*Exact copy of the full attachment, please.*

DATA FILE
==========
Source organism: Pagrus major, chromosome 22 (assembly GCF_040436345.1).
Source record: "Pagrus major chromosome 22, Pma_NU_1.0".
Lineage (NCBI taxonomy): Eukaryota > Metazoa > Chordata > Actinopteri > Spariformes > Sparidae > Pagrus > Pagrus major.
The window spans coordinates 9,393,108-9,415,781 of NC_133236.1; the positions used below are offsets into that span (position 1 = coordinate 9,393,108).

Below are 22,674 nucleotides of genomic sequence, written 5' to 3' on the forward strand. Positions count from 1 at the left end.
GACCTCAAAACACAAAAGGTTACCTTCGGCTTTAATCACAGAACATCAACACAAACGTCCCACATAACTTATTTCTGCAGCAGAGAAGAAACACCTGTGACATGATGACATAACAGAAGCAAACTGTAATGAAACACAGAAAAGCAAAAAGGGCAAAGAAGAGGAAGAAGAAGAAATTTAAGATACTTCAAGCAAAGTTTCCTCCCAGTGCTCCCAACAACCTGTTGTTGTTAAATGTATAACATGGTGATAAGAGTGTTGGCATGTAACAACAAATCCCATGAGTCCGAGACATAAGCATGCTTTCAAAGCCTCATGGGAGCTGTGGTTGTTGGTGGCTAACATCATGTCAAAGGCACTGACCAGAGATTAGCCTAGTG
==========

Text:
Source organism: Pagrus major, chromosome 22 (assembly GCF_040436345.1).
Source record: "Pagrus major chromosome 22, Pma_NU_1.0".
Lineage (NCBI taxonomy): Eukaryota > Metazoa > Chordata > Actinopteri > Spariformes > Sparidae > Pagrus > Pagrus major.
The window spans coordinates 9,393,108-9,415,781 of NC_133236.1; the positions used below are offsets into that span (position 1 = coordinate 9,393,108).

Below are 22,674 nucleotides of genomic sequence, written 5' to 3' on the forward strand. Positions count from 1 at the left end.
GACCTCAAAACACAAAAGGTTACCTTCGGCTTTAATCACAGAACATCAACACAAACGTCCCACATAACTTATTTCTGCAGCAGAGAAGAAACACCTGTGACATGATGACATAACAGAAGCAAACTGTAATGAAACACAGAAAAGCAAAAAGGGCAAAGAAGAGGAAGAAGAAGAAATTTAAGATACTTCAAGCAAAGTTTCCTCCCAGTGCTCCCAACAACCTGTTGTTGTTAAATGTATAACATGGTGATAAGAGTGTTGGCATGTAACAACAAATCCCATGAGTCCGAGACATAAGCATGCTTTCAAAGCCTCATGGGAGCTGTGGTTGTTGGTGGCTAACATCATGTCAAAGGCACTGACCAGAGATTAGCCTAGTG